Interestingly, the most widely spread Russian newspaper is also the youngest Russian Language weekly in Estonia. The tabloid “MK-Estoniia” was established on June 9, 2004. It is, in principle, a branch of a well-known Moscow edition called “Moskovskii Komsomolets.” The leading figures in “MK-Estonia” are journalists of two died out papers - “Estonia,” (the daily one) and weekly “Nedelia-Vesti-Plius” (Vitali Belobrovtsev, Pavel Ivanov, Aleksandr Ikonnikov, and others). In a year, in June, 2005 the circulation of the paper increased from 5,000 to 15,000 copies, thus the readership also increased. Amusingly, the readership includes both Russians, and Estonians. The latter find it interesting to look at what is going on in the Diaspora, and is also attracted by articles from “Moskovskii Komsomolets.” In the summer of 2004 journalist Aleksandra Manukian wrote skeptically: “it is hard to call “MK-Estoniia” as an Estonian newspaper, because we have to deal with the Russian brand “Moskovskii Kosomolets” in Estonia where we can see very few local materials” (Manukian 2004). In the beginning the “very few” meant that the weekly had about 40-50% Estonian materials. But now we have a different newspaper, where the materials sent from the office in Moscow occupy less than 30 percent (from 6% to 27%) of the total space in the newspaper. Accordingly, the greater half of 48 pages of “MK-Estonia” today is devoted to the local materials.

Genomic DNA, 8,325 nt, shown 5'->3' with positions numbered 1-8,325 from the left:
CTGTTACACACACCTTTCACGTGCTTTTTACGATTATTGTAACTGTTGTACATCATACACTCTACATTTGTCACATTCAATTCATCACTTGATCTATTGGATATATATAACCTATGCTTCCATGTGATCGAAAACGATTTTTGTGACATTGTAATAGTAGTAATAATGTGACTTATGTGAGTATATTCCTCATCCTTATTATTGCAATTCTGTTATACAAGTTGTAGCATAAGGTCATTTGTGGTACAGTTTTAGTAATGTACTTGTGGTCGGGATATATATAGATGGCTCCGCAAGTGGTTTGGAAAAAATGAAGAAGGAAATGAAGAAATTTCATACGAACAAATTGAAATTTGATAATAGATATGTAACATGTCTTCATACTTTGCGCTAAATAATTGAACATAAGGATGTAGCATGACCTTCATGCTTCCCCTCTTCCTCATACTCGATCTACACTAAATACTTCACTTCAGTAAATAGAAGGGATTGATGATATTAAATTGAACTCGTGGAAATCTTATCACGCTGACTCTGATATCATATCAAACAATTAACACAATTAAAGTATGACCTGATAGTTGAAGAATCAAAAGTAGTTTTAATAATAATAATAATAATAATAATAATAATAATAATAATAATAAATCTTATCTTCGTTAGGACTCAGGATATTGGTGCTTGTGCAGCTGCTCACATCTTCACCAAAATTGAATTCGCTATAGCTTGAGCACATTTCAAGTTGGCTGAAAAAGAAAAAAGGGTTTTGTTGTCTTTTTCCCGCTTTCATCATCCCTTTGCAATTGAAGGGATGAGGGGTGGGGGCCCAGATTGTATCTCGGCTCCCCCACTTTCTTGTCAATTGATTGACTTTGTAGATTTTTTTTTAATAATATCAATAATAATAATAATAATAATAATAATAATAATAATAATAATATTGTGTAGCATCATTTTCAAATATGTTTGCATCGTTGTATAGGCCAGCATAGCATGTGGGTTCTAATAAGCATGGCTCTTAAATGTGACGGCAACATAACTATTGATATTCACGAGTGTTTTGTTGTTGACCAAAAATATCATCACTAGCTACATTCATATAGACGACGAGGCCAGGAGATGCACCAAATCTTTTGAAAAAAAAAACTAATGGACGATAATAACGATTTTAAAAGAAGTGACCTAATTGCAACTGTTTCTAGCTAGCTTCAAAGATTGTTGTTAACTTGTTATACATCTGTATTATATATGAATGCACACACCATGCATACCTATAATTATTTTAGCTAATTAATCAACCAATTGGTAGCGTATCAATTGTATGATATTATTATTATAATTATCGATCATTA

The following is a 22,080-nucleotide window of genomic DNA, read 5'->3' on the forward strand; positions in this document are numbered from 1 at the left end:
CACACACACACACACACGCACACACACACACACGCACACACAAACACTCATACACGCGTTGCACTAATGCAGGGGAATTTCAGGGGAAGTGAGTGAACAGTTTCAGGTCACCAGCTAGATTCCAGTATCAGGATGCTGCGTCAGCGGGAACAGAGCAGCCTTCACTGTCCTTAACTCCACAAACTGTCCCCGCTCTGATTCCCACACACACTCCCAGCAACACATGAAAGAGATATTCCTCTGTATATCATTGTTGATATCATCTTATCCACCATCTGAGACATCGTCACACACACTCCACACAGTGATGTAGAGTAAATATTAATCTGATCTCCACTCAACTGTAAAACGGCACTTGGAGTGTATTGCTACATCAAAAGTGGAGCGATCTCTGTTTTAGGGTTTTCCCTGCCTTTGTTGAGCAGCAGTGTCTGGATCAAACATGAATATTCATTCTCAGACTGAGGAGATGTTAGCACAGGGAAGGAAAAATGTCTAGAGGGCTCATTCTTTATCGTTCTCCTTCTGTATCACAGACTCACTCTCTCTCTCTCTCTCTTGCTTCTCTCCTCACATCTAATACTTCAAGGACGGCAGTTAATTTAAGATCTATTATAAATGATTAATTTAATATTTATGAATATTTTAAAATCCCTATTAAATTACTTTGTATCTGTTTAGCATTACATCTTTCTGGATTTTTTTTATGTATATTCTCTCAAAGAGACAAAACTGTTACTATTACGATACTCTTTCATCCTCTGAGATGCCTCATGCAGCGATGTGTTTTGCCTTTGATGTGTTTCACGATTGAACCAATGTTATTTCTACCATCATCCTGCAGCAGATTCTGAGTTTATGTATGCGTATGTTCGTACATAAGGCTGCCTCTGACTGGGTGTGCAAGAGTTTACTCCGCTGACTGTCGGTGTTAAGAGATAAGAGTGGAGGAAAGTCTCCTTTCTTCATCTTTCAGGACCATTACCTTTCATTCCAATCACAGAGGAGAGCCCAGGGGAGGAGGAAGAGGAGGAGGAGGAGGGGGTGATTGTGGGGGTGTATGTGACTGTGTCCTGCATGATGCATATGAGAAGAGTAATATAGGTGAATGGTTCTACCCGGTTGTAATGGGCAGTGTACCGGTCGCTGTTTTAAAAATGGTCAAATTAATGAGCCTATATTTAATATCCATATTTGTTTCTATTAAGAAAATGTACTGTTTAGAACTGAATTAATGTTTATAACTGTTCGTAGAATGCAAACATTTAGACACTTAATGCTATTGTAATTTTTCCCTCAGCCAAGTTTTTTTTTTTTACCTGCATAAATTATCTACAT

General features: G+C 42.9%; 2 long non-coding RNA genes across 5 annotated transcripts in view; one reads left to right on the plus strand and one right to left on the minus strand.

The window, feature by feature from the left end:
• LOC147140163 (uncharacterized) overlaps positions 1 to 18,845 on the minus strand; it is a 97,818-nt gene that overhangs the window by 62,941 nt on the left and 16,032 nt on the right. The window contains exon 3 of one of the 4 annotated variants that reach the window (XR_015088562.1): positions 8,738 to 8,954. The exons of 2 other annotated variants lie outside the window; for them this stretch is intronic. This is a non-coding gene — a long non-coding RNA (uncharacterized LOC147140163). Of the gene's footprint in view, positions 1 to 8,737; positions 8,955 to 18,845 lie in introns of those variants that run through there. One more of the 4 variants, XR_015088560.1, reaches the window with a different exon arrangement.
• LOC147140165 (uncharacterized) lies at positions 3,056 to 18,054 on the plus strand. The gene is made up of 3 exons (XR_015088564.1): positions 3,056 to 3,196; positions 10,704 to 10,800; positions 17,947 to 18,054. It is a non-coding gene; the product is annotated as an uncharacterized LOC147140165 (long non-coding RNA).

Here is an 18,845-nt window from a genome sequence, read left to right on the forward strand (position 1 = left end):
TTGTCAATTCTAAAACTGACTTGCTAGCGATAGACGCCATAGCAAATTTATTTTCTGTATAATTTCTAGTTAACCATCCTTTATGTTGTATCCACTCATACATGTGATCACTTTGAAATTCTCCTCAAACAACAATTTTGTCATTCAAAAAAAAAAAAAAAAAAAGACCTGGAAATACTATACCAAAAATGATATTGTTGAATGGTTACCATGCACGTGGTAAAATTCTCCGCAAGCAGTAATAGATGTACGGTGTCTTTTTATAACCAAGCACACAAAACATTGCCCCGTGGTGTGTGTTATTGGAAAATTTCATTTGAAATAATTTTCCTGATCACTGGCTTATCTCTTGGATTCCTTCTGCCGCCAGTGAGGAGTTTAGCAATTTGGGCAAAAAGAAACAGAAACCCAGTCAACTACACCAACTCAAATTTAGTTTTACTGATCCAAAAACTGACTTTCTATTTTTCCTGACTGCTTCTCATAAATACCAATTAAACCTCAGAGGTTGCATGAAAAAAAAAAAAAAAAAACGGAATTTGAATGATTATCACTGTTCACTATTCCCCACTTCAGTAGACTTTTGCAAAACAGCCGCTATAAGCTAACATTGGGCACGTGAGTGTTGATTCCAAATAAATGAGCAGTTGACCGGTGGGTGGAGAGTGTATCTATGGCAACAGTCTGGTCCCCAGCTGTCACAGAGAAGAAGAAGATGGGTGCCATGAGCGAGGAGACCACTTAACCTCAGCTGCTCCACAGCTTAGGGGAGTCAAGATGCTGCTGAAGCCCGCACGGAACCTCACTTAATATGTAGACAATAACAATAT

As it was said above, the most widespread daily according to “Lehepunkt” is “Molodezh’ Estonii,” which was established in July, 15 1950 as a mouthpiece for the Central Committee of Estonian Komsomol Organizaton (VLKSM). The first six years it was entitled as “Stalinskaia molodezh’”. The present title dates back to the year of 1956. Until the independence was declared the paper had been closely related to the Komsomol organization. Now it is not only the daily newspaper – they have two weeklies: “Molodezh` Estonii Subbota” and “Molodezh` Estonii Sreda”. The second one is dedicated to the economic issues.